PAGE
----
Interface in Java2 min read

What is Interface in Java?

An Interface in Java can be defined as a blueprint for a class. It has both static and abstract constants and functions. In Java, the interface is a means of achieving abstraction. An interface in Java can only have abstract methods i.e. methods with no method body. In Java, it is used to achieve abstraction as well as multiple inheritances. To put it another way, interfaces can have abstract methods and variables. A method body isn’t allowed.

  • A collection of abstract techniques makes up an interface.
  • When a class implements an interface, it inherits the interface’s abstract methods.
  • Methods can be declared and defined in any class.
  • Interfaces are the entire abstraction of a class in Java, allowing us to declare what a class must do rather than how it does it.
  • Interfaces are similar to classes, except they lack the definitions of instance variables and methods.
  • In other words, interfaces are classes that solely contain method declarations (without a body).
  • The term ‘interfaces’ is used to declare interfaces.
  • Although writing an interface and writing a class are comparable, they are two distinct concepts.
  • An object’s properties and actions are described by its class.
  • A class’s behaviors are defined via an interface.
  • Unless the interface’s implementation class is abstract, all of the interface’s methods must be declared in the class.
  • Interfaces are used to support dynamic method resolution at run time. They support polymorphism in Java. (one interface multiple methods).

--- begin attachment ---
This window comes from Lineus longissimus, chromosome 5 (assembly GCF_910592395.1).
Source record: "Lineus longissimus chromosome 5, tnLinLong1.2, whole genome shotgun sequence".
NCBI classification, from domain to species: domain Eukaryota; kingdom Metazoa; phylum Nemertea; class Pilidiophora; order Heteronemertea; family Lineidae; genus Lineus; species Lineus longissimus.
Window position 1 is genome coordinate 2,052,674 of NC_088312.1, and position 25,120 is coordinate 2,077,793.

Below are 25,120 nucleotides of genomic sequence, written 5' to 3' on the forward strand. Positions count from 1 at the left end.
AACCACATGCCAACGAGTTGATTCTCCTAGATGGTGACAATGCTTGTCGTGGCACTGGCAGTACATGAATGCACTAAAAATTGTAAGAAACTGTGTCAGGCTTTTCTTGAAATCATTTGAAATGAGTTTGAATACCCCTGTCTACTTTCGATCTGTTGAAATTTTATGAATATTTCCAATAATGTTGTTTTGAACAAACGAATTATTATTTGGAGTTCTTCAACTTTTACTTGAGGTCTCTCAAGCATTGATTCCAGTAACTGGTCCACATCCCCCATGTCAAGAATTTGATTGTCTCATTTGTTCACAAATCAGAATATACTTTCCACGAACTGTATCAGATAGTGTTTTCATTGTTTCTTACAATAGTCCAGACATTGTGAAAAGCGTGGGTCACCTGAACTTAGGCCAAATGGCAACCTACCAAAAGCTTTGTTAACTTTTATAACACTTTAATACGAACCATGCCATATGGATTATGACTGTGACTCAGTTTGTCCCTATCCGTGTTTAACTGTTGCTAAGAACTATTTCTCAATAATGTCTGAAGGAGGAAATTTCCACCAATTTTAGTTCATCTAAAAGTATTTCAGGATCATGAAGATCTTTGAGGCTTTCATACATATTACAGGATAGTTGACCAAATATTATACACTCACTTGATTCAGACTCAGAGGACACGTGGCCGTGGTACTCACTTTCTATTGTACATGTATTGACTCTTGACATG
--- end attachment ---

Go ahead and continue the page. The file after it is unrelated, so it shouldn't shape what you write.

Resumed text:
Syntax for interface declaration

interface Name { return_type method(parameter_list); }


Example of an interface

interface Printable{  
  void print();  
} 

class Print implements Printable{  
  public void print(){
    System.out.println("Hello");
  }  
  public static void main(String[] args){  
    Print obj = new Print();  
    obj.print();  
  }  
} 

Output

Hello

Java Interface in a nutshell

In the following ways, an interface is analogous to a class:

  • An interface can have as many methods as it wants. It is written in a file with the extension.java, with the interface’s name matching the file’s name.
  • A .class file contains the byte-code for an interface.
  • Interfaces are contained in packages, and their byte-code files must be stored in a directory structure that corresponds to the package name.

However, an interface is different from a class in several ways, including:

  • An interface cannot be instantiated.
  • There are no constructors in an interface.
  • In an interface, all of the methods are abstract.
  • Instance fields are not allowed in an interface. The only fields that can be used in an interface must be static or final.
  • A class does not extend an interface; instead, it implements it.
  • An interface can be used to expand other interfaces.

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